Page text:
So far we have introduced the idea of group-based reasons, and contrasted it with the idea of act-based reasons. But of course the idea of group-based reasons makes use of the idea of a relevant group, G, the members of which ‘could perform’ a pattern of action, P. This raises the question of the relationship between group-based reasons and phenomena that we may loosely gather under the umbrella term ‘group agency’ (Tuomela 2013; Bratman 2014). For there to be a group-based reason, what must be true of group G and pattern P? Must G itself be an agent, and P an intentional action performed by this agent? Or will something weaker suffice? Note that we did not build any answer to these questions into our definition of group-based reasons. The definition did not take a stance on these issues, or even on related questions such as whether the pattern must serve the group’s values, or make sense from its point of view. It left those issues open. They are to be filled-in by reflection on the conditions under which the idea of group-based reasons makes most sense.
3. Three Conceptions of Group-Based Reasons
One way to approach these issues is to distinguish some different conceptions of group-based reasons and their relationship to group agency. Here we will distinguish three different conceptions. None of the three conceptions is intended to describe a full theory of group-based reasons. Instead, each is intended to articulate an underlying idea or background assumption about what needs to be true of the group for a pattern of action to be eligible – that is, to support a group-based reason.
The first is what I will call the agency-first conception of group-based reasons. Its core idea is that, for a pattern P to be eligible, it must be an exercise of group agency by the group G. Of course, there are many different philosophical views about the nature of group agency, or different kinds of group agency – and so there are many ways of filling-in the details of the agency-first view. But all or almost all of them will imply that there is the following constraint on the eligibility of patterns, which I will call the strong willingness requirement:
SWR A has a group-based reason to play her part X in P only if the members of G would under that circumstance exhibit the behaviour and intentional states required for P to be an exercise of group agency.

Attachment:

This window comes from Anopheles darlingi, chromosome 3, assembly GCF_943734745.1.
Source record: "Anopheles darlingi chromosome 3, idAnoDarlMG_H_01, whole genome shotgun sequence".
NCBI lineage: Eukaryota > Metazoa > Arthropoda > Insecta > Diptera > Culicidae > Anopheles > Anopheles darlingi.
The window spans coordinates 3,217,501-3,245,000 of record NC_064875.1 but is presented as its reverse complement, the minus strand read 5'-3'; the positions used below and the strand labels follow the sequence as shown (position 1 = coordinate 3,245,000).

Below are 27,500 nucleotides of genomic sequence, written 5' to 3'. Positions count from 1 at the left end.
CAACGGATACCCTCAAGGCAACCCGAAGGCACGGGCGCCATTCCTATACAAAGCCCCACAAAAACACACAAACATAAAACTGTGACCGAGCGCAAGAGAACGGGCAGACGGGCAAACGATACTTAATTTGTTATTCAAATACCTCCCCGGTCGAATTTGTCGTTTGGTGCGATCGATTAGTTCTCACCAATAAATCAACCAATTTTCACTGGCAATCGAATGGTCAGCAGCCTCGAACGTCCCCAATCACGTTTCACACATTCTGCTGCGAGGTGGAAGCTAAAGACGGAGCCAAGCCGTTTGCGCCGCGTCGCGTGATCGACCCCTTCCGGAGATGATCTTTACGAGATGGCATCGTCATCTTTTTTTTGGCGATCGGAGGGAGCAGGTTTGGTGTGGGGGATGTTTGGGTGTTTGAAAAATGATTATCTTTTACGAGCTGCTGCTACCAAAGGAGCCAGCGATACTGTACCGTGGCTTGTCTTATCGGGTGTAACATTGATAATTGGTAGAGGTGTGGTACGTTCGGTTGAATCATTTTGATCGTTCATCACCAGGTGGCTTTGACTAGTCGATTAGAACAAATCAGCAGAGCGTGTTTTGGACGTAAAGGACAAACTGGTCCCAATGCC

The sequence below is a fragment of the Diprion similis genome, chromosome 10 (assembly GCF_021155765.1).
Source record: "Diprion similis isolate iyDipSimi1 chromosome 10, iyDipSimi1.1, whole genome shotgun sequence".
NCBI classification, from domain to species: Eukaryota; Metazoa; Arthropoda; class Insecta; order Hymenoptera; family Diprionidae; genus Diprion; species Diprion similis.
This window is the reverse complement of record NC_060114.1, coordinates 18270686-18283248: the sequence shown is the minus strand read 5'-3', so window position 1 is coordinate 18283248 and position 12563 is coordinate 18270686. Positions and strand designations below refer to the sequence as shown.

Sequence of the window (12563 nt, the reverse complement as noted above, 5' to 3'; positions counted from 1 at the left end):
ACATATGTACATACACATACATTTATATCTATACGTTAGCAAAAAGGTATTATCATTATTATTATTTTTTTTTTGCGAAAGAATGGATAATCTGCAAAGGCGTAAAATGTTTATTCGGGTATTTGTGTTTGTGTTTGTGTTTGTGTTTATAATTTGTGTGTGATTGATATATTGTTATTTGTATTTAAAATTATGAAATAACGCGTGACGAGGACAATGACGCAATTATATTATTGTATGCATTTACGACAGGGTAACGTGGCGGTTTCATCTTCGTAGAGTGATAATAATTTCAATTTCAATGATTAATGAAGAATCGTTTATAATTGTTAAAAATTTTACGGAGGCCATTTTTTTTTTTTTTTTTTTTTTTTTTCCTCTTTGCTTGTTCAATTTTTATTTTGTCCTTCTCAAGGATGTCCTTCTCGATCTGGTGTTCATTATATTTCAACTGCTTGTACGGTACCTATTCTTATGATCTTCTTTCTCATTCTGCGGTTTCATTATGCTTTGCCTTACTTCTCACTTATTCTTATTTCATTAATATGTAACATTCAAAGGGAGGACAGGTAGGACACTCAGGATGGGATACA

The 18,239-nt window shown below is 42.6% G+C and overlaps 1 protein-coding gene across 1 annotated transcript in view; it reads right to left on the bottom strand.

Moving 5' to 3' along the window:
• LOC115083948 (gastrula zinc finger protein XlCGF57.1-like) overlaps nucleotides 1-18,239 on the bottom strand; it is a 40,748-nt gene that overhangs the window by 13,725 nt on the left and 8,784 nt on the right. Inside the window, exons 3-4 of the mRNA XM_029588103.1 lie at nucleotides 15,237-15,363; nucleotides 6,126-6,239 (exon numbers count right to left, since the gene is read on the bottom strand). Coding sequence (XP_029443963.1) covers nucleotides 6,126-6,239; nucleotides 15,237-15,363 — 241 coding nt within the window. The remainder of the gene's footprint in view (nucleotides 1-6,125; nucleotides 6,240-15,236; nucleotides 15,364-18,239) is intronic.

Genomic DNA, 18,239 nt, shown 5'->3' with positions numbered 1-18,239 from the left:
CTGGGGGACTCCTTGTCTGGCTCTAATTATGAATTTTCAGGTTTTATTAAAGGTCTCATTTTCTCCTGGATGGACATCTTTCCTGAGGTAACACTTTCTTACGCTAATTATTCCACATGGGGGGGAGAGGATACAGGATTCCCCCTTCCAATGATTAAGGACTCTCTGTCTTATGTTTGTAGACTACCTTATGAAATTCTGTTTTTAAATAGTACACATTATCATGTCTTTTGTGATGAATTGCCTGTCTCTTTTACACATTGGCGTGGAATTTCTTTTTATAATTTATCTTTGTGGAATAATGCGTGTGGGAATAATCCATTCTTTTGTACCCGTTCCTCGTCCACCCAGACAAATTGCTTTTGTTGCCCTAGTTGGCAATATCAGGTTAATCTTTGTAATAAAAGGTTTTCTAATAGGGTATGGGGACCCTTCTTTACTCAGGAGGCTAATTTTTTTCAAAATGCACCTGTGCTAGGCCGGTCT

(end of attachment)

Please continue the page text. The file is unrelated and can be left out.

According to the strong willingness requirement, there is no group-based reason for the agent to play her part in a pattern unless the conditions for the pattern’s being an exercise of group agency (of some specified kind) are either already satisfied or would be satisfied if she were to play her part. Others must be willing in a strong sense that requires them not merely to exhibit the requisite behaviour, but also to exhibit the requisite intentions, beliefs, or other intentional states. In a slogan: no group-based reasons without group agency. 
The second conception is what I will call the behaviour-first conception of group-based reasons. This is considerably less stringent than the agency-first conception. The necessary condition it proposes requires only that the pattern in question would be realized if the agent were to perform her part. That is, it claims that there is no group-based reason unless the behaviour necessary for P would be forthcoming; it does not require that the agents involved also would have specific intentional states.  Thus the behaviour-first conception is committed to what we might call the weak willingness requirement:
WWR A has a group-based reason to play her part X in P only if the members of G would under that circumstance exhibit the behaviour required for P to be realized.
According to the weak willingness requirement there is no group-based reason to play one’s part in a pattern unless the pattern would thereby be realized (one’s own contribution need not complete it, but the pattern must be realized nonetheless). Others must be willing in the weak sense that they would exhibit the requisite behaviour, but not in the strong sense that they must have specific intentional states in addition. In a slogan: no group-based reasons unless the pattern would be realized (Regan 1980, p. 124; Hurley 1989, p. 146; Schwenkenbecher 2014, p. 70–71; Wringe 2016, p. 488).
Both the agency-first view and the behaviour-first view imply that there are no group-based reasons in uncooperative contexts such as Sereeta’s. Not enough of Sereeta’s fellow electors are minded to vote Purple, let alone to do so with the intentional states required for the possible act of electing a Purple government to constitute an exercise of group agency. In other cases, these two conceptions of group-based reasons will of course have divergent implications. Consider the pattern of action consisting of no-one’s breaking the motorway speed limit. The weak willingness requirement but not the strong willingness requirement is satisfied if the only reason that others are not breaking the limit is that their cars have mechanical problems.